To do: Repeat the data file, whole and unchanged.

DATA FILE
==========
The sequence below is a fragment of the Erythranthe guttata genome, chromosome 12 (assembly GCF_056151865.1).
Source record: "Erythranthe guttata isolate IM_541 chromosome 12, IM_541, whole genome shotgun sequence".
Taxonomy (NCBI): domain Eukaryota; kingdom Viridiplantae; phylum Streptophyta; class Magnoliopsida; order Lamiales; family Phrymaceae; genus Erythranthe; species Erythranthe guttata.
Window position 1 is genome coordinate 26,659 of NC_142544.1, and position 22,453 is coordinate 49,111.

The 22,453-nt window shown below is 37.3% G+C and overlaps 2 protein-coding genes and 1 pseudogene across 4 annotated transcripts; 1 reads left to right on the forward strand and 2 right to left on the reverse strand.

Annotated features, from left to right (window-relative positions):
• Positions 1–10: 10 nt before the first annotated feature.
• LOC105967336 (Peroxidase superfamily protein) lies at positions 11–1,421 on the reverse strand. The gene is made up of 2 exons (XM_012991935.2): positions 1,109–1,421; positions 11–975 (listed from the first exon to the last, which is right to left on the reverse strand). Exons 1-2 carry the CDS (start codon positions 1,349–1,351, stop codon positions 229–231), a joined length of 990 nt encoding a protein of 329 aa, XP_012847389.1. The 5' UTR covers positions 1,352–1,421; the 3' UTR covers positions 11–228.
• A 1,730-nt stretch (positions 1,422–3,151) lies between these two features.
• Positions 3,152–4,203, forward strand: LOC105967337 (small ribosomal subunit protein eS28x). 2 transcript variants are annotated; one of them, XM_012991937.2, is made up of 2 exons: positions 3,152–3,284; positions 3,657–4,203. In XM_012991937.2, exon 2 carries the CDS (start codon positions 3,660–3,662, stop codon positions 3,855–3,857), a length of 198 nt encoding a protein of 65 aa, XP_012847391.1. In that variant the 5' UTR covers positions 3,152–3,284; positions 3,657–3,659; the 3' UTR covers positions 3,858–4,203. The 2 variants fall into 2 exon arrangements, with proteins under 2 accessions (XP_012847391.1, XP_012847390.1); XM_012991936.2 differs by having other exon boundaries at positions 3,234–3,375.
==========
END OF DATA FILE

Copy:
The sequence below is a fragment of the Erythranthe guttata genome, chromosome 12 (assembly GCF_056151865.1).
Source record: "Erythranthe guttata isolate IM_541 chromosome 12, IM_541, whole genome shotgun sequence".
Taxonomy (NCBI): domain Eukaryota; kingdom Viridiplantae; phylum Streptophyta; class Magnoliopsida; order Lamiales; family Phrymaceae; genus Erythranthe; species Erythranthe guttata.
Window position 1 is genome coordinate 26,659 of NC_142544.1, and position 22,453 is coordinate 49,111.

The 22,453-nt window shown below is 37.3% G+C and overlaps 2 protein-coding genes and 1 pseudogene across 4 annotated transcripts; 1 reads left to right on the forward strand and 2 right to left on the reverse strand.

Annotated features, from left to right (window-relative positions):
• Positions 1–10: 10 nt before the first annotated feature.
• LOC105967336 (Peroxidase superfamily protein) lies at positions 11–1,421 on the reverse strand. The gene is made up of 2 exons (XM_012991935.2): positions 1,109–1,421; positions 11–975 (listed from the first exon to the last, which is right to left on the reverse strand). Exons 1-2 carry the CDS (start codon positions 1,349–1,351, stop codon positions 229–231), a joined length of 990 nt encoding a protein of 329 aa, XP_012847389.1. The 5' UTR covers positions 1,352–1,421; the 3' UTR covers positions 11–228.
• A 1,730-nt stretch (positions 1,422–3,151) lies between these two features.
• Positions 3,152–4,203, forward strand: LOC105967337 (small ribosomal subunit protein eS28x). 2 transcript variants are annotated; one of them, XM_012991937.2, is made up of 2 exons: positions 3,152–3,284; positions 3,657–4,203. In XM_012991937.2, exon 2 carries the CDS (start codon positions 3,660–3,662, stop codon positions 3,855–3,857), a length of 198 nt encoding a protein of 65 aa, XP_012847391.1. In that variant the 5' UTR covers positions 3,152–3,284; positions 3,657–3,659; the 3' UTR covers positions 3,858–4,203. The 2 variants fall into 2 exon arrangements, with proteins under 2 accessions (XP_012847391.1, XP_012847390.1); XM_012991936.2 differs by having other exon boundaries at positions 3,234–3,375.